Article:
Written by Jerry Engler Tuesday, 16 October 2012 14:06An idea to ease farm and ranch work in 1962 evolved into a major Marion County company.
James C. “Jim” Donahue began the Donahue Corp. 50 years ago in a single downtown building in Durham. His newly patented idea was a farm implement carrier that would lay flat on the ground to be loaded, and then be pushed back upon the axles for transporting.
Mike Stika, sales manager for Donahue, said the original hydraulic design, which expands and contracts from 81?2 feet for equipment loading, is somewhat dated by newer hydraulic systems used in Donahue trailers. But it is still sold and in use, especially in the western half of the country.
More than 50,000 of the implement carriers have been built and distributed in the United States and...
Written by Hillsboro Free Press Tuesday, 09 October 2012 14:47Organizers of the second annual Marion County Alternative Gift Market are hoping for an even bigger turnout than the inaugural year.
This year’s event—which will benefit five local and 30 national and international projects—will be from 9 a.m. to 2 p.m. Saturday, Nov. 10,at Marion Presbyterian Church, 610 Lawrence.
Attendees select a nonprofit cause they would like support. In return for a contribution, they receive a Christmas ornament or card to give to their gift recipient. The projects support hunger, education, child mortality, maternal health, medical services, environmental sustainability and collaboration.
More than $4,000 was raised during last year’s event, said Jackie Volbrecht, Marion resident and market...
Written by Jerry Engler Tuesday, 18 September 2012 14:40The drought-stricken soybeans this fall are prompting varying strategies on what to do with them in Marion County as well as across much of the United States.
The shortage of beans has prompted prices in the $17 per bushel range, causing farmers to think in terms of harvesting their fields, even for small yields.
Others, such as a young farmer at Cooperative Grain & Supply in Hillsboro last week, are seeking guidance on whether to cut beans as hay to feed cattle.
Listening to farmers at the Kansas State Fair in Hutchinson last week, there was favor for a third option of just planting wheat over the ruined crop since recent rains were insufficient for setting new beans.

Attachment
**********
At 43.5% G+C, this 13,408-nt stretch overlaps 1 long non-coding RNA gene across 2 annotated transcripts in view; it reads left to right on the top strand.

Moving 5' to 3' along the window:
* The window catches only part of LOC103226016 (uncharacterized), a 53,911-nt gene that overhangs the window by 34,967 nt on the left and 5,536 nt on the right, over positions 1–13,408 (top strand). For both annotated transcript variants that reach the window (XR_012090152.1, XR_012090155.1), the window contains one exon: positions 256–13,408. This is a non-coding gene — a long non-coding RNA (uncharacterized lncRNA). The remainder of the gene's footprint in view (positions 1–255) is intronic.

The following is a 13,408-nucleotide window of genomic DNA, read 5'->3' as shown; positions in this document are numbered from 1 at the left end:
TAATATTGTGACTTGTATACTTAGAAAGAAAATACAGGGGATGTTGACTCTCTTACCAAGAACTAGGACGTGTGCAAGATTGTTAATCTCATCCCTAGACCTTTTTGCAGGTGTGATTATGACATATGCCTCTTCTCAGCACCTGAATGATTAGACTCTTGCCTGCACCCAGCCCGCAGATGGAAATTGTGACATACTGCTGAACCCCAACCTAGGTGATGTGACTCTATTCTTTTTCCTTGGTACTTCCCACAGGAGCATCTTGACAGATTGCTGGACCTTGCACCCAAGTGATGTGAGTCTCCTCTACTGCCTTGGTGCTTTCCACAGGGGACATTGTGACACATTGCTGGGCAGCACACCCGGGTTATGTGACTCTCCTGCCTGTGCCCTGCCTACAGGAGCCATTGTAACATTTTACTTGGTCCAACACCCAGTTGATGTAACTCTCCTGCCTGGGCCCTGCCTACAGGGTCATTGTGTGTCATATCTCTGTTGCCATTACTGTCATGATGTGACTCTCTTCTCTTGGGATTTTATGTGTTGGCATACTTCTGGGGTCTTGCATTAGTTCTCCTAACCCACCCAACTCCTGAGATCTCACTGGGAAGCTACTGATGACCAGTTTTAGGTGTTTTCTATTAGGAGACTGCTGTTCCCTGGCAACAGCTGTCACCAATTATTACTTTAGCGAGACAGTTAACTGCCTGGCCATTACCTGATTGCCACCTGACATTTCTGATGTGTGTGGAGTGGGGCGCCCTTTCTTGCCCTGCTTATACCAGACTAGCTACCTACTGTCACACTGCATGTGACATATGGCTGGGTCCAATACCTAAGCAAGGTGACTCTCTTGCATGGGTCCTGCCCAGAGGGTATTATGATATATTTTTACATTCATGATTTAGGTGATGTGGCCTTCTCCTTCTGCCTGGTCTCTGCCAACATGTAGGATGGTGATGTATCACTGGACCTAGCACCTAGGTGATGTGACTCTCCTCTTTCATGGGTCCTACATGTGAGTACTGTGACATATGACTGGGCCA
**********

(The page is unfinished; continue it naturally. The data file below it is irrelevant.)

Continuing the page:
These farmers said their best benefits are the beans’...
Written by John Schlageck Tuesday, 14 August 2012 13:16The dog days of summer can be trying, especially for farmers and ranchers who are experiencing one of the worst droughts in decades
A summer like 2012 brings little rain, grueling heat and fiery winds. This year’s drought and string of more than 25 days of 100-degree days has finished off most of the dry-land corn and has now zeroed in on destroying this year’s soybean and milo crops.
What will happen to this fall’s upcoming winter wheat crop remains to be seen.
During this period, it’s healthy to interject a little humor into the daily diet. A chuckle or comic relief is good for the mind and body. With that in mind, here’s my offering for the middle of August.
I’ve yet to meet a farmer or rancher who isn’t continually...
Written by Jerry Engler Tuesday, 14 August 2012 13:15It seems the only sure things about the weather are that it will repeat, and it will change.
Marion County Extension Agent Rickey Roberts said a month ago, “I thought we were better off than a year ago.”
But that was before going another month with 100-degree plus temperatures and no rain.
“Now, we’re in the middle of a train wreck,” Roberts said, referring to the finished corn crop and the soybeans going downhill day by day.
“Some of the milo is heading now, and I think we’ll get to harvest a little of that,” he added. “But the beans are painting a really bleak picture. I think we’ll still get to harvest a few beans down on the bottoms, but the rest of them are just about finished.
Roberts said because the...
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